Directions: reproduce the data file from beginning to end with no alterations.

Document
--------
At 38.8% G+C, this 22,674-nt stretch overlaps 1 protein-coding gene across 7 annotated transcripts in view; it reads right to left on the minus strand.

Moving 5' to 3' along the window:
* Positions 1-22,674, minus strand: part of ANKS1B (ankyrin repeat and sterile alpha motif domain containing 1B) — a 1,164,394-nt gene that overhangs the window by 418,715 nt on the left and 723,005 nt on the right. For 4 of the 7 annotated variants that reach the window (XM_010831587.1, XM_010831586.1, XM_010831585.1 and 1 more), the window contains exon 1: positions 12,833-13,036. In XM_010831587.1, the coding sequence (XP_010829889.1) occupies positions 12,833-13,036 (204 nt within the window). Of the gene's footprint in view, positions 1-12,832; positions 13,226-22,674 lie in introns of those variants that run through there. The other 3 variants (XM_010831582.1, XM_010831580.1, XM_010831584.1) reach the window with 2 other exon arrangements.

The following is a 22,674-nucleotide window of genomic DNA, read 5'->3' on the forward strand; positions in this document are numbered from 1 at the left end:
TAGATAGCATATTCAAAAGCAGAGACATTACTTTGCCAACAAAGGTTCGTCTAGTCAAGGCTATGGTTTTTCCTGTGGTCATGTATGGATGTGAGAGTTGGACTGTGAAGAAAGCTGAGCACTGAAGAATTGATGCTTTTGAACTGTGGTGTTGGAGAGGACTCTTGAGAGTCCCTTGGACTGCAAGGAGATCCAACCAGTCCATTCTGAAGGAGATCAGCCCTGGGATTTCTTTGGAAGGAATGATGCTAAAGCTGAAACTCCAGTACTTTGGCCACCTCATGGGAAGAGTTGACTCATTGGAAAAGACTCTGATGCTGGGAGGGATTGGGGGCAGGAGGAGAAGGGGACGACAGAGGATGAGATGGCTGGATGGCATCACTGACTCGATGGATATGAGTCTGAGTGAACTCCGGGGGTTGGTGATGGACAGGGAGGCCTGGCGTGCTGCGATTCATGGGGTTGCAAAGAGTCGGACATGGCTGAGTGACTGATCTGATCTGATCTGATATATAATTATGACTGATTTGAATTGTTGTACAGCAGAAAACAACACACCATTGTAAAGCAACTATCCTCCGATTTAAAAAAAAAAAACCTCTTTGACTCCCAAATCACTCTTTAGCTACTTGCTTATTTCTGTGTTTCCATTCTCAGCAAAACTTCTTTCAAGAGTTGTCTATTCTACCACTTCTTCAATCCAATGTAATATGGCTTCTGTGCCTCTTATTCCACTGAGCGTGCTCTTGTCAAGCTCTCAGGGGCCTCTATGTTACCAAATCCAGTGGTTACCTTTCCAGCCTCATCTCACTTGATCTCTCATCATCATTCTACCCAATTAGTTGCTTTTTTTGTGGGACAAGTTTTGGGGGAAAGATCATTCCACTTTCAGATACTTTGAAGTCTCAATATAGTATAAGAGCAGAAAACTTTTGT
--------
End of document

At 38.8% G+C, this 22,674-nt stretch overlaps 1 protein-coding gene across 7 annotated transcripts in view; it reads right to left on the minus strand.

Moving 5' to 3' along the window:
* Positions 1-22,674, minus strand: part of ANKS1B (ankyrin repeat and sterile alpha motif domain containing 1B) — a 1,164,394-nt gene that overhangs the window by 418,715 nt on the left and 723,005 nt on the right. For 4 of the 7 annotated variants that reach the window (XM_010831587.1, XM_010831586.1, XM_010831585.1 and 1 more), the window contains exon 1: positions 12,833-13,036. In XM_010831587.1, the coding sequence (XP_010829889.1) occupies positions 12,833-13,036 (204 nt within the window). Of the gene's footprint in view, positions 1-12,832; positions 13,226-22,674 lie in introns of those variants that run through there. The other 3 variants (XM_010831582.1, XM_010831580.1, XM_010831584.1) reach the window with 2 other exon arrangements.

The following is a 22,674-nucleotide window of genomic DNA, read 5'->3' on the forward strand; positions in this document are numbered from 1 at the left end:
TAGATAGCATATTCAAAAGCAGAGACATTACTTTGCCAACAAAGGTTCGTCTAGTCAAGGCTATGGTTTTTCCTGTGGTCATGTATGGATGTGAGAGTTGGACTGTGAAGAAAGCTGAGCACTGAAGAATTGATGCTTTTGAACTGTGGTGTTGGAGAGGACTCTTGAGAGTCCCTTGGACTGCAAGGAGATCCAACCAGTCCATTCTGAAGGAGATCAGCCCTGGGATTTCTTTGGAAGGAATGATGCTAAAGCTGAAACTCCAGTACTTTGGCCACCTCATGGGAAGAGTTGACTCATTGGAAAAGACTCTGATGCTGGGAGGGATTGGGGGCAGGAGGAGAAGGGGACGACAGAGGATGAGATGGCTGGATGGCATCACTGACTCGATGGATATGAGTCTGAGTGAACTCCGGGGGTTGGTGATGGACAGGGAGGCCTGGCGTGCTGCGATTCATGGGGTTGCAAAGAGTCGGACATGGCTGAGTGACTGATCTGATCTGATCTGATATATAATTATGACTGATTTGAATTGTTGTACAGCAGAAAACAACACACCATTGTAAAGCAACTATCCTCCGATTTAAAAAAAAAAAACCTCTTTGACTCCCAAATCACTCTTTAGCTACTTGCTTATTTCTGTGTTTCCATTCTCAGCAAAACTTCTTTCAAGAGTTGTCTATTCTACCACTTCTTCAATCCAATGTAATATGGCTTCTGTGCCTCTTATTCCACTGAGCGTGCTCTTGTCAAGCTCTCAGGGGCCTCTATGTTACCAAATCCAGTGGTTACCTTTCCAGCCTCATCTCACTTGATCTCTCATCATCATTCTACCCAATTAGTTGCTTTTTTTGTGGGACAAGTTTTGGGGGAAAGATCATTCCACTTTCAGATACTTTGAAGTCTCAATATAGTATAAGAGCAGAAAACTTTTGT